In recent years, investors and customers have become increasingly intentional about aligning their spending with their values. This leads us directly to the topic of Environmental, Social, and Governance (ESG). These are a set of standards for a company's operations that socially-conscious investors uses to screen their potential investments or purchases. Today, we're going to take a closer look at ESG standards and how blockchain can supplement these standards.
Let's define ESG criteria in a bit more detail—specifically what each facet is. These days, Environmental standards primarily focus on how a company addresses concerns regarding the climate. It's why an ecologically conscious car-buyer will buy a hybrid car over a gas-guzzler. Social criteria examines how the company manages relationships with employees, suppliers, customers, and the communities where it operates. Governance deals with a company's leadership, executive pay, audits, internal controls, and shareholder rights. Though the idea around ESG seems straightforward enough, it is not without its challenges, namely the challenge of introducing traceability.
Blockchain technology has quickly grown as part of the development of Bitcoin and other cryptocurrencies. But what can blockchain do for ESG initiatives? It all comes down to some of the key properties blockchain inherently has to offer to its users. See, blockchain allows for immutability, transparency, collaboration, accuracy, security and traceability for transactions and data. While all three are critical for blockchain itself, it is traceability that is most critical to the achievement, communication, and overall strategies related to ESGs.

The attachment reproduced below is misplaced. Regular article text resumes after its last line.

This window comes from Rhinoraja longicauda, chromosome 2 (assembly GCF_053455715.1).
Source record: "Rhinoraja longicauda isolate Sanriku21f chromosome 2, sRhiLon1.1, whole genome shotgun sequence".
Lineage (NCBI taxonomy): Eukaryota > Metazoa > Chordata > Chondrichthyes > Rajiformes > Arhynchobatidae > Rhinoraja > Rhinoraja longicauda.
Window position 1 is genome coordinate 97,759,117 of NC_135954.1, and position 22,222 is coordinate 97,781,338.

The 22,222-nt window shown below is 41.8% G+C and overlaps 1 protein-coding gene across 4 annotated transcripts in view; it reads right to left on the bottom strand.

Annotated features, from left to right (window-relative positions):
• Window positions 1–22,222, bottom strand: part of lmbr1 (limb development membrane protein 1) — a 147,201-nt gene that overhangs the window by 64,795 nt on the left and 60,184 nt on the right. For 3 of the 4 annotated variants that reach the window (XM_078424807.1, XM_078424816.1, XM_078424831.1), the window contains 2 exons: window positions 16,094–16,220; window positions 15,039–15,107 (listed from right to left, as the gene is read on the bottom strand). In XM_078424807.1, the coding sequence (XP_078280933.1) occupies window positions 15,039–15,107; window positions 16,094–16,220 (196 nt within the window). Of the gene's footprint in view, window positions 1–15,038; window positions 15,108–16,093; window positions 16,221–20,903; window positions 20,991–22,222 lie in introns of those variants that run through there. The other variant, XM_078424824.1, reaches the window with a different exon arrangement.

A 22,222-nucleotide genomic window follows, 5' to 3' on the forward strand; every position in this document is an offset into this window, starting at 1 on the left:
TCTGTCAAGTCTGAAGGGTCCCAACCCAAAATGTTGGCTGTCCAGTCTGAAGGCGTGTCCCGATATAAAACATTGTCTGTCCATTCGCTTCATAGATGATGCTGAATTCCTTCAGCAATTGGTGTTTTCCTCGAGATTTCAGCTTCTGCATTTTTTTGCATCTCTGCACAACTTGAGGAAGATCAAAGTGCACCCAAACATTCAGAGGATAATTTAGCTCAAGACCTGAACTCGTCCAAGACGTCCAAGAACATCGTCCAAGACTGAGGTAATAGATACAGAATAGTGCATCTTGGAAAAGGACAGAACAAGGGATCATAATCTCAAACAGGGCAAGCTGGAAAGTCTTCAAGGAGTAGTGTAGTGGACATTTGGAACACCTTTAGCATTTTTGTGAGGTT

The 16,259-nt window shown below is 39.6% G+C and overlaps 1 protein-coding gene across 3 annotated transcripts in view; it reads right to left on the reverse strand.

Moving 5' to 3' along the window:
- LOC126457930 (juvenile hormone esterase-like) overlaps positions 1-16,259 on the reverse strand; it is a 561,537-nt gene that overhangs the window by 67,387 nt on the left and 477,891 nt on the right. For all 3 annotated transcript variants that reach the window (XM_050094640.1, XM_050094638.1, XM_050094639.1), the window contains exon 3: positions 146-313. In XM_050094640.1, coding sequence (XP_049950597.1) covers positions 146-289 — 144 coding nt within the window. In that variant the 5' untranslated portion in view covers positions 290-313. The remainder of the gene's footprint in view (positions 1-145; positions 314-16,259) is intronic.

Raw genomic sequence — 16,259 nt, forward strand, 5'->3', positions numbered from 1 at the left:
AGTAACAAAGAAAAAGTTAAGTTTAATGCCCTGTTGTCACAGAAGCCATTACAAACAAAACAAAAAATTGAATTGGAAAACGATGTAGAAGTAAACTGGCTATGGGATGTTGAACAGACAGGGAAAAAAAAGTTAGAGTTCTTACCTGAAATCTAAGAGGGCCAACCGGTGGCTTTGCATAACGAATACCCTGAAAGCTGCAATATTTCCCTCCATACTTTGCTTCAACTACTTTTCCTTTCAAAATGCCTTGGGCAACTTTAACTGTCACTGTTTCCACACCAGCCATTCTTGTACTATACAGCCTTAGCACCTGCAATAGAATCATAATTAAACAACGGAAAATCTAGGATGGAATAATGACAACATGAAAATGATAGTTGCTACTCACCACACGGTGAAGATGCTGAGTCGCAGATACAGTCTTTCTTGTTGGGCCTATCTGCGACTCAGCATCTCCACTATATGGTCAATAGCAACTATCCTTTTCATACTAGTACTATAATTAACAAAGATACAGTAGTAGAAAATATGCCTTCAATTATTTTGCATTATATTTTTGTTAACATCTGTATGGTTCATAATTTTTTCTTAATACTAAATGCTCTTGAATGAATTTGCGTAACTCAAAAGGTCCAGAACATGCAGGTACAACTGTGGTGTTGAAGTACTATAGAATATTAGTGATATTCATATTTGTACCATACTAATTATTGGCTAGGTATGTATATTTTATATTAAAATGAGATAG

Companies must be sure that when communicating their success stories that they have actual proof to authenticate those stories. The ideals of transparency and trust are central to blockchain, but the immutability and ability to digitally represent assets moving along the supply chain makes blockchain a great choice for traceability.
Going forward, blockchain will be critical to managing the global supply chain.
Supply chains sometimes include hundreds of suppliers and individual products changing hands multiple times before reaching the consumer. Therefore, there are inherent challenges for companies that are seeking to meet their expectations. Blockchain allows companies to more accurately trace their products along the supply chain. Having accurate records of where a product has been and who has been involved in that transaction can be invaluable for responding to issues such as product recalls or understanding the exposure from issues being found with specific suppliers.
One high-profile adaptation of blockchain within their systems is Walmart. The retail giants recently described how adopting blockchain within their live food business reduced the time to track produce from six days to an astonishing two seconds.
When adopting a transparent digital agenda, deploying blockchain technology proves transparency in a way no other technology truly can, so businesses can improve their sustainability credentials and make reporting easier.
In practice, incorporating blockchain into their ESG standards means businesses can identify key performance indicators, measure where they are today, where they can be in the future, and implement plans to reach those goals. If you believe incorporating blockchain will help improve your business' ESG standards, SIMBA Chain is ready to help.